Toronto Urban Legends: The Real Toronto Underground
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Toronto Urban Legends: The Real Toronto Underground

Could Toronto be built on top of an ancient alien city?

The truth behind the tales people tell about Toronto.

The article that started it all. Click for a zoomed-in view.

The article that started it all. Click for a zoomed-in view.

One of the stranger stories to come out of Toronto has to do with something that supposedly took place in August 1978. Sometime during that month, according to the tale, a Torontonian searching for a lost cat ventured into a tunnel and encountered something terrifying.

We all know the downtown PATH system: 28 kilometres of climate-controlled underground walkways and shopping. But what if we told you that Toronto has another buried city, also populated by pale wizened troglodytes who rarely emerge to see the light of day?

The person who went searching for the missing cat on that hot summer day was a 51-year-old man only identified only as “Ernest.” Flashlight in hand, he crawled into a small opening near his apartment building on Parliament Street and found himself in a low tunnel.

Here, the story gets strange.

As reported by the Toronto Sun in March 1979, about ten feet into the tunnel Ernest spotted a thin human-like figure some three feet tall, with grey fur and slanted, orange-red eyes. The creature looked at him and hissed the words, “Get out, get out,” before fleeing down a side tunnel. Ernest, not surprisingly, took off in the direction from which he’d come.

So what did Ernest see?

It’s possible he was drunk or hallucinating or lying, although the way the article is written seems to suggest that Lorrie Goldstein, the reporter who interviewed him, didn’t think so. Maybe the so-called “Tunnel Monster” was just a raccoon or another mundane animal, its fearsomeness amplified by darkness and claustrophobia. Or maybe it was an escaped monkey; those things can turn up anywhere.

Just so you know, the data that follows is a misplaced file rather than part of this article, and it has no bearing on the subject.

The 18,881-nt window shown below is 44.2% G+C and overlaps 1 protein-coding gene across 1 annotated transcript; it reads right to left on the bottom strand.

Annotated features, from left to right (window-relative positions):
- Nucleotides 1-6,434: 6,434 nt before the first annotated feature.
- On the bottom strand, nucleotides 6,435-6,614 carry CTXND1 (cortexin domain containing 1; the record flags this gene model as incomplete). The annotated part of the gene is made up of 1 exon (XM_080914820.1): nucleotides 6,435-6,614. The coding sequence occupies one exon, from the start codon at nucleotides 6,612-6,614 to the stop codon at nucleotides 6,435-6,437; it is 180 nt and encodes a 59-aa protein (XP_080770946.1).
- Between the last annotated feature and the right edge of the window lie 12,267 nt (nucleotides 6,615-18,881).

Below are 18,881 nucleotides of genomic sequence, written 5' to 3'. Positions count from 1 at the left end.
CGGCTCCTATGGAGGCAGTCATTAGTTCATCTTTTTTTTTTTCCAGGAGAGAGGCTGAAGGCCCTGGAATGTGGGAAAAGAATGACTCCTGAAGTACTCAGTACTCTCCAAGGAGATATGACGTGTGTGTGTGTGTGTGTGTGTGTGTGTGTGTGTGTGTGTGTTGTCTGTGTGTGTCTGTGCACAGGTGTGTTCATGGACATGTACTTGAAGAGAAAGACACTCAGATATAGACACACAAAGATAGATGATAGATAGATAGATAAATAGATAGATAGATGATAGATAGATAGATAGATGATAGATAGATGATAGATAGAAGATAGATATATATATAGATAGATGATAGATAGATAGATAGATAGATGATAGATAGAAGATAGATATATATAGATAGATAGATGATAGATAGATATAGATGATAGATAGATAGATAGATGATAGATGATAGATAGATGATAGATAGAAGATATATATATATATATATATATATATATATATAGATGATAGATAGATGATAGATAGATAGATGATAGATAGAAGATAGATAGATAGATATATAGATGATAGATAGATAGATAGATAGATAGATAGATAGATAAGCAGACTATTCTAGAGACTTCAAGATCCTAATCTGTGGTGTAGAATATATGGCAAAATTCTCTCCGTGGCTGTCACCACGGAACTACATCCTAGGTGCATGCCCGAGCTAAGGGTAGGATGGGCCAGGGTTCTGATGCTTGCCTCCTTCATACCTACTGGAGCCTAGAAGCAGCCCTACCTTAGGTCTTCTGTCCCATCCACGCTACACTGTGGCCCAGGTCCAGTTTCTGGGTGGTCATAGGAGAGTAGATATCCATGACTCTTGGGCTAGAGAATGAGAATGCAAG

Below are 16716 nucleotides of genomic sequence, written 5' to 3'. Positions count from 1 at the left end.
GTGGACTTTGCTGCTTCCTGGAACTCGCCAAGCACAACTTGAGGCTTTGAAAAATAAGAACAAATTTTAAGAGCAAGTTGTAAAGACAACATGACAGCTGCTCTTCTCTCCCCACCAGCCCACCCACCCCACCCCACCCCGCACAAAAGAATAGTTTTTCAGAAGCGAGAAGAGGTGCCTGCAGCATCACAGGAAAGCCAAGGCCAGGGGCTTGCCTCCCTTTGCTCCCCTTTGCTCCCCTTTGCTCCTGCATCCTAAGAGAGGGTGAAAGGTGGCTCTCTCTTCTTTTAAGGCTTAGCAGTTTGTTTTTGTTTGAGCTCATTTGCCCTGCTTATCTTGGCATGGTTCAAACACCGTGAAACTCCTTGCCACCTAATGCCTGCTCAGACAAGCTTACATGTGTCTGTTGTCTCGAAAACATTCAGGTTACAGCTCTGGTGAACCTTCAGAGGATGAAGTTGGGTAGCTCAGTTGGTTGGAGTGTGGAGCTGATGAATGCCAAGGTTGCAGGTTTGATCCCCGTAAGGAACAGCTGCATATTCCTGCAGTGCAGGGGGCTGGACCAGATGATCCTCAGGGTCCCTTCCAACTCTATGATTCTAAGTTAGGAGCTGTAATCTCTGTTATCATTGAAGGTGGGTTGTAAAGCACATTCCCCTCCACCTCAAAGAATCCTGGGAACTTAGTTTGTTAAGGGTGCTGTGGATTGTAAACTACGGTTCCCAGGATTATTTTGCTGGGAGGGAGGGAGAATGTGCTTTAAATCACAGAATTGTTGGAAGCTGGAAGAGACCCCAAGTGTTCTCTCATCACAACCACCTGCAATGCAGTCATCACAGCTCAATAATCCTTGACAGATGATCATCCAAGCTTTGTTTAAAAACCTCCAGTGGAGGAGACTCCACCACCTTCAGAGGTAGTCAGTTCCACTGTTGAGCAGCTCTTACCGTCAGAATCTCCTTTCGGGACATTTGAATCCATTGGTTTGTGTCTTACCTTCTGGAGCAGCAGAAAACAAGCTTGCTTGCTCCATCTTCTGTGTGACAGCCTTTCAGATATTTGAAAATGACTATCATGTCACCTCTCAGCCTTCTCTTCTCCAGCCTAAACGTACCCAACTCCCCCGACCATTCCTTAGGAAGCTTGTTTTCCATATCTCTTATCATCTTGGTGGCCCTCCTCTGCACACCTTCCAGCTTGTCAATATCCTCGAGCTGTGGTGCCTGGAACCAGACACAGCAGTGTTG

We’ll likely never know what really happened. When the story was originally reported by the Sun, the entrance to the tunnel had already been effectively blocked off by collapsing concrete. Goldstein no longer remembers where the opening was. And with only a 34-year-old newspaper story to go on, the location is virtually impossible to pinpoint now.

There have been no subsequent sightings, or at least none that have been reported publicly.

Fortunately for all you aficionados of the unexplained, there’s more. Bizarre as Ernest’s tale is, it’s just the tip of the weirdness iceberg.

A few weeks ago we introduced you to Commander X, the elusive author who specializes in outing the terrestrial stomping grounds of non-human intelligences. In his book “Underground Alien Bases” (now out of print, but widely referenced in sketchier internet neighbourhoods) he advises of just such a hideout beneath downtown Toronto:

There is a small opening to the underground tunnels off Parliament Street in downtown Toronto. (The entrance is between two apartment buildings, and leads to the tunnels via the sewers.) The underground city (abandoned?) beneath Toronto has its center beneath Gerrard Street and Church Street. Above this area, strange magnetic effects have been observed. (Note: This corner of Gerrard & Church streets has a higher accident rate than anywhere else in Toronto. It is believed that underground equipment utilizing powerful magnetic fields (which have caused many strange magnetic effects in houses near this intersection) are responsible for the bizarre equipment failures that often are the cause of these accidents.

Could the Tunnel Monster be a resident of this now-ruined city—perhaps a degenerate descendant of its builders?

“Turn right at the crashed saucer and meet me directly over the Temple of Doom.”

Could be. Sadly, however, the Commander’s surprising claim lacks real-world credibility (although it may explain why neo-Nazi whackjob and hollow-earth enthusiast Ernst Zündel lived nearby on Carlton Street before being booted out of the country in 2005).

There is no independent evidence of “strange magnetic effects” in the area, and a study last year from Global News showed that far from being an automotive Bermuda Triangle, Church and Gerrard is actually one of the safer intersections in the GTA.

There are more obvious practical problems with the idea of a buried city right under our feet, notably that every time work crews dug up roads or laid building foundations, they’d risk scooping up backhoe loads of squinting, hissing homunculi.

All things considered, there’s probably not a colony of Morlocks camping out underneath Toronto. But the tunnel monster remains a mystery—food for thought next time you’re waiting alone on a subway platform at night.

Thanks to Lorrie Goldstein and the Toronto Sun.